The gender wage gap is an enduring problem that has attracted much attention. But lately, researchers have been taking a closer look at some other, less well-known gender disparities. A recent article in The Atlantic discussed the fact that women who choose not to wear makeup at work may lose out on promotions, salaries, and other benefits, while women who do wear makeup might reap the benefits, but lose time, money, and sleep. For women in the workplace, it seems, makeup is a mixed bag.
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It Costs to Wear Makeup and It Costs Not to Wear Makeup
The Atlantic article analyzed several studies in which researchers examined the economic effects of wearing makeup to work. The results were mixed. On one hand, there are tangible benefits to wearing makeup on the job. One study, for example, “found that participants were more likely to award ‘prestigious jobs’ to women who were made up than to the same women when their faces were unadorned.”
Other studies show that attractive people of both genders earn more than those considered less attractive, but since societal norms assume that women wear makeup, women who wear makeup are more likely to experience the “attractiveness bonus.” These studies seem to suggest a simple outcome — women who want to earn more money should wear makeup.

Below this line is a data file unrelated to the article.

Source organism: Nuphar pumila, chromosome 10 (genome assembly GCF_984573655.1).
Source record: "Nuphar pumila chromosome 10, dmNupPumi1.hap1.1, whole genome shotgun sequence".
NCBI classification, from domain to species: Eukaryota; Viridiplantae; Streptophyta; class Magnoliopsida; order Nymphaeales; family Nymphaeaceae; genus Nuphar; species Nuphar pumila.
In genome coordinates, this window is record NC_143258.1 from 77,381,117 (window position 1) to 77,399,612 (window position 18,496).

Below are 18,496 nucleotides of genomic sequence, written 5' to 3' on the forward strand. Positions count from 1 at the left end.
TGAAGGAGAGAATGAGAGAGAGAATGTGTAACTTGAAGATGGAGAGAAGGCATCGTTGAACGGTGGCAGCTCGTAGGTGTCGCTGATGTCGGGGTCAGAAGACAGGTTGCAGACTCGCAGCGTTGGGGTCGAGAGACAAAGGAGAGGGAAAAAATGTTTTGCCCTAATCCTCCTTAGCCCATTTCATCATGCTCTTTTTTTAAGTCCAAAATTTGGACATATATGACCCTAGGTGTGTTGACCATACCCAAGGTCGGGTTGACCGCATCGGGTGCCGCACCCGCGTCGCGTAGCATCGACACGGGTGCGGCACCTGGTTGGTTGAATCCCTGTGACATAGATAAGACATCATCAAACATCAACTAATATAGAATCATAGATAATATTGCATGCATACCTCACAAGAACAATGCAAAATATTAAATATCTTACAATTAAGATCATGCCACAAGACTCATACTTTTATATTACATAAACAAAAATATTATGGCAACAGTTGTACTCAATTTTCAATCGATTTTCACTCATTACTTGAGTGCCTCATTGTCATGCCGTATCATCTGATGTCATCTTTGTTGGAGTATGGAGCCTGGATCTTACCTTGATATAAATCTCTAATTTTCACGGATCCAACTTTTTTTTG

But, as with most things in life, it’s not that straightforward. The article also exposed the hidden “tax” associated with cosmetics. According to some reports, the average woman will spend about $15,000 on cosmetics over the course of her life and about two weeks per year applying cosmetics. This means that women pay sometimes not-so-hidden costs of time, money, and effort in order to wear makeup.
The (Illusion of) Choice Is Yours
Now, of course, women wear cosmetics for a variety of reasons: personal style, fun, just-because, habit, confidence, etc. This post neither assumes that women only wear makeup because of pressure nor recommends that women take any particular action. But for those women who wear makeup to work, only because they feel pressured to do so, these studies present an interesting quandary. Do the employment benefits associated with wearing makeup outweigh the extra costs that come from wearing makeup? And, just as society considers ways to reduce the gender wage gap, are there steps society can take to ensure that women are not penalized for skipping makeup?
Tell Us What You Think
Are you a woman who feels pressured to wear makeup to work? We want to hear from you! Leave a comment or join the discussion on Twitter.